Saturday, 24 November 2012

Numerals, part 1

The Kareyku numeric system is very odd. Not because of the names of the numerals, which are quite regular and in accordance to the language constraints, but because the counting defies any formal explanation, or at least, for all of them but the last too. The system is mainly decimal, and a historical analysis points towards the hands having been used at some point. The numerals are as follows:


So, as can be seen here we have a clear sequence of groups of 2 or 4, that is tiri, kana, and then hatiri and hakana, which mean roughly "other 1" and "other 2" respectively. The last two number I have said had explanations in that 9 is clearly the word naka, "close, almost", and number 10 is haru "complete, perfect". One could consider this to be evidence of an older 4-based or 8-based system supplemented with a newer decimal system, but it nonetheless strikes as quite weird.

The numerals are used preceding the noun or object they modify:

naka vineru, nine men

hakana taro, four fathers

hasoka nakem, seven trees

And present no irregularities or variabilities.

Thursday, 15 November 2012

Detransitive suffix

You've read right, I meant a suffix that "detransitivizes" the verb if that has any sense at all. Bear with me, what I mean is that all Kareyku verbs are naturally transitive or ditransitive, but what if you need an intransitive verb? Well, you would use this crafty suffix to reduce the arguments to zero. The suffix, of course, takes all evidentials (and it will) and transitions, its form is an -l- inserted before the corresponding transition and we can see some examples:

We have our always useful verb qappa- "eat", normally we would use a transition;

qappata, he eats

But this actually means literally "he eats (something)", it implies that he's eating something, like a fish, meat, vegetables (yeah, right!) or something. When we use this suffix, though, we get;

qappalta, he eats

In this other case I'm just stating that he eats. It can mean "he eats (everyday)" or "he eats" (i.e. "he can eat"), it means all the other uses that are intransitive. So for example;

kolto marilta, he comes here

Of course we can inflect it for time, so one would treat the -ta as a normal transition, thus;

kolto marilten, he didn't come here

pokolto marilteyos, he shall come home

We can even further inflect it for the desiderative form:

taro mariltaltech, "father doesn't want to come"

Let's leave the entry with a final weird sentence:

pole nakem lau lopalkas, "I live on top of a great tree"

Monday, 12 November 2012

Familial terms, part 2

Now it's the turn of the parents. We have two main terms for the parents, respectively taro and kami for father and mother. The history of the term "kami" seems to have come from an older root "kam-" of uncertain origins, which has been relegated to other compounds related to the "mother". For instance the word for the maternal grandfather is "kemu"while the maternal grandmother is "hanta". The word for grandmother "hanta" also seems to use some kind of old productive compounding, since the word incorporates a suffix similar to that of the mother-in-law, kata.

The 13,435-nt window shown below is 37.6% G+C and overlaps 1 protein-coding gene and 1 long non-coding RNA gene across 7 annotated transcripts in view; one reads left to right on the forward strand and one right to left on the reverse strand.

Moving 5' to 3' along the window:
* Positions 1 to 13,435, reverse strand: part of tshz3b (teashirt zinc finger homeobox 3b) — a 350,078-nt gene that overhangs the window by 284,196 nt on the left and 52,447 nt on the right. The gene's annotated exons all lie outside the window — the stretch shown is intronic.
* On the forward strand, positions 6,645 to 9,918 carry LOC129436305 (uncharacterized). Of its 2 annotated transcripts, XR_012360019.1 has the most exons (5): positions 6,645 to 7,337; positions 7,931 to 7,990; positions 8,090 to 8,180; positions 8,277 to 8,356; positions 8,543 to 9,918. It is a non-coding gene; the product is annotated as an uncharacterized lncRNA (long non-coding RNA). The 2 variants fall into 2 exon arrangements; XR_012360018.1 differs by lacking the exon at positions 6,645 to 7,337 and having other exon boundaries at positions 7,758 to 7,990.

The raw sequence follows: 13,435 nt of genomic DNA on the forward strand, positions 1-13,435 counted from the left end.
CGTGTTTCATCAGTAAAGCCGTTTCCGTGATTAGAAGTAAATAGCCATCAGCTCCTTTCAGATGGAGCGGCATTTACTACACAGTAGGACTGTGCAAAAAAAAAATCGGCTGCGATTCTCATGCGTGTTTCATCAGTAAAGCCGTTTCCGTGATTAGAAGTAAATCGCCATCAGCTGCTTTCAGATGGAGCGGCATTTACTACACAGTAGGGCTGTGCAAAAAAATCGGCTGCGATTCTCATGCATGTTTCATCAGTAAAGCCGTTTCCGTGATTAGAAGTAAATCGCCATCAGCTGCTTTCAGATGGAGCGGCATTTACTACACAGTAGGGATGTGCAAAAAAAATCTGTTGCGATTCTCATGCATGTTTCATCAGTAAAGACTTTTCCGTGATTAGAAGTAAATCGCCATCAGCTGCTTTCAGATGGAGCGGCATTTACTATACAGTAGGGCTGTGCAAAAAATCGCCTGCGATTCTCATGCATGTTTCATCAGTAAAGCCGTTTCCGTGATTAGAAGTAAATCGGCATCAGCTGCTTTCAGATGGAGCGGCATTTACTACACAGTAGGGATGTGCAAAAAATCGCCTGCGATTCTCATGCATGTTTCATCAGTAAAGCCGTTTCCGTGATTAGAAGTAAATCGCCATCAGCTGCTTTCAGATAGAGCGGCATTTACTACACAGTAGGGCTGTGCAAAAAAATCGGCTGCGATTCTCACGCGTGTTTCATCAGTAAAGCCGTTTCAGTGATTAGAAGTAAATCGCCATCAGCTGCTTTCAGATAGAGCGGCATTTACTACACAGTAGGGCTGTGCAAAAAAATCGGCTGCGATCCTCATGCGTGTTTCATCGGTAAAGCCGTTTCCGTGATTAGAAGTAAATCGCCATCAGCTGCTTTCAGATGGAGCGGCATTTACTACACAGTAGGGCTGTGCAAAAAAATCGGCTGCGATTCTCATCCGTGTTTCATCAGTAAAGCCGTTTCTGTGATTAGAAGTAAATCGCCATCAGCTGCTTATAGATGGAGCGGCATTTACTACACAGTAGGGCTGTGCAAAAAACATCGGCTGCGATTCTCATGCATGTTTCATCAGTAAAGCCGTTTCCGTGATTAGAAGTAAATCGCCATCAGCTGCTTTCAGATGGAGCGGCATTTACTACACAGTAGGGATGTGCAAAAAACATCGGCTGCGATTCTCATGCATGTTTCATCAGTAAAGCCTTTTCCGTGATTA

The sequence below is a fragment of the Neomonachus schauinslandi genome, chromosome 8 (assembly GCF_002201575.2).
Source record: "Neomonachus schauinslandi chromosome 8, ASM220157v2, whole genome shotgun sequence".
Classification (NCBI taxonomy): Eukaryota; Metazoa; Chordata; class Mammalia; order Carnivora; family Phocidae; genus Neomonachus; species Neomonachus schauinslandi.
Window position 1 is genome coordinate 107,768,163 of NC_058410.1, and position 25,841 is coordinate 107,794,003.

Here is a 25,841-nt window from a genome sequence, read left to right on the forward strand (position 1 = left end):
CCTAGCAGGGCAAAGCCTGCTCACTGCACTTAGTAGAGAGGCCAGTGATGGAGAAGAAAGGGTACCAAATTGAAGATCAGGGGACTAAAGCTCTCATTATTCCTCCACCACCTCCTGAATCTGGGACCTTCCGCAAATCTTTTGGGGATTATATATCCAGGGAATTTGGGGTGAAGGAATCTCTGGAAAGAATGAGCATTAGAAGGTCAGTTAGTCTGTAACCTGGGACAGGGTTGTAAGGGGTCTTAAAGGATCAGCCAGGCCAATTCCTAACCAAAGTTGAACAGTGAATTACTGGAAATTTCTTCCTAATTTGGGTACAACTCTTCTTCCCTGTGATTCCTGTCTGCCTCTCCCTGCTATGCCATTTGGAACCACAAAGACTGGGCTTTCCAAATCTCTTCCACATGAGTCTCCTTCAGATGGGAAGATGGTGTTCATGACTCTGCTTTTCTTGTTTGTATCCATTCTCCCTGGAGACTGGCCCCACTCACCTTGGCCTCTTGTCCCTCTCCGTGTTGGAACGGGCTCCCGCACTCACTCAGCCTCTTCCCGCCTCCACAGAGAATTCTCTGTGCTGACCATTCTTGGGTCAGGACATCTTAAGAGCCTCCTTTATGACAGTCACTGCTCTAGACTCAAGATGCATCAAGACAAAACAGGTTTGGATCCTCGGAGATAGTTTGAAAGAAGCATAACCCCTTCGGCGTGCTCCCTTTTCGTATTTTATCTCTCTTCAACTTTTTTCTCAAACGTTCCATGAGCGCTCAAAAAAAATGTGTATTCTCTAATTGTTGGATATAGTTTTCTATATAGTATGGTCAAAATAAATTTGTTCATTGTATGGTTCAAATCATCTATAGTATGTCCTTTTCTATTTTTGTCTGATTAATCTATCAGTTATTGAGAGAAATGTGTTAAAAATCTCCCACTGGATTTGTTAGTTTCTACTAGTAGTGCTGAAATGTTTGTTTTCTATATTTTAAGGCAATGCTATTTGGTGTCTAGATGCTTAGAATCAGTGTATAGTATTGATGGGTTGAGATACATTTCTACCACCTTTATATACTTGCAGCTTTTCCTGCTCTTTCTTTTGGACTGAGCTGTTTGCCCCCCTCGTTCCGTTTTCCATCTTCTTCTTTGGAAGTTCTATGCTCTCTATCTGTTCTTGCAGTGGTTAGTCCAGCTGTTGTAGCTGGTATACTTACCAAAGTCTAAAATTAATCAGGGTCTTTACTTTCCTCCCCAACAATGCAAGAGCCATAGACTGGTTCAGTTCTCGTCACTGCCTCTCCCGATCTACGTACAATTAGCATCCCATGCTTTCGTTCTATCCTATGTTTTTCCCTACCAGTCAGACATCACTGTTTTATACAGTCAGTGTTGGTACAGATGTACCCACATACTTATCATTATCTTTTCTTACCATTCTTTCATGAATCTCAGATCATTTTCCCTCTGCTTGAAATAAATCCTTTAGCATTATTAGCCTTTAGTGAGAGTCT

The term for both parents is okomi, which means the pair of the mother and father. Again as it so happens in Kareyku the more idiomatic term for the father is "oko" almost as "papa", which in turn might be related to the term "sekko" which is the paternal grandfather.

Another term with which a father may refer to his son is awo, "blood", and many other similar expressions remarking the bond of blood that a father and offspring share.

odan, inwa, ikanu awo
"you, my son, are my blood"

Thursday, 1 November 2012

Suffixes revisited: The Desiderative Suffix

The Desiderative is properly a mood, not a tense, in Kareyku it is an infix that's attached to the verb and precedes the transition. This suffix is a reworking of a previous suffix I've mentioned, I'll make sure to straighten the whole thing up. In any case, the suffix is -tal- and we have some examples:

qappaka, I eat

qappatalka, I want to eat

This is how the Desiderative form works, pretty simple. If you want to negate the verb, you simply apply the negative transitions and you are done:

qappatalke, I don't want to eat

yeppatalke, I don't want to serve

This applies for all transitions and evidentials, of course;

inech yeppatalken, "yesterday I didn't want to attend you"

And we can even further apply other moods or voices, such as the passive;

kolla tokeytaltas, "the country wants to be protected"

Having set free this infix, I thought of reworking it into something much more useful such as this Desiderative form. In this way, nothing has been lost but a useful tool has been created to form such sentences as;

kollakume tokeytaltach, "for the sake of the country he wants to be protected"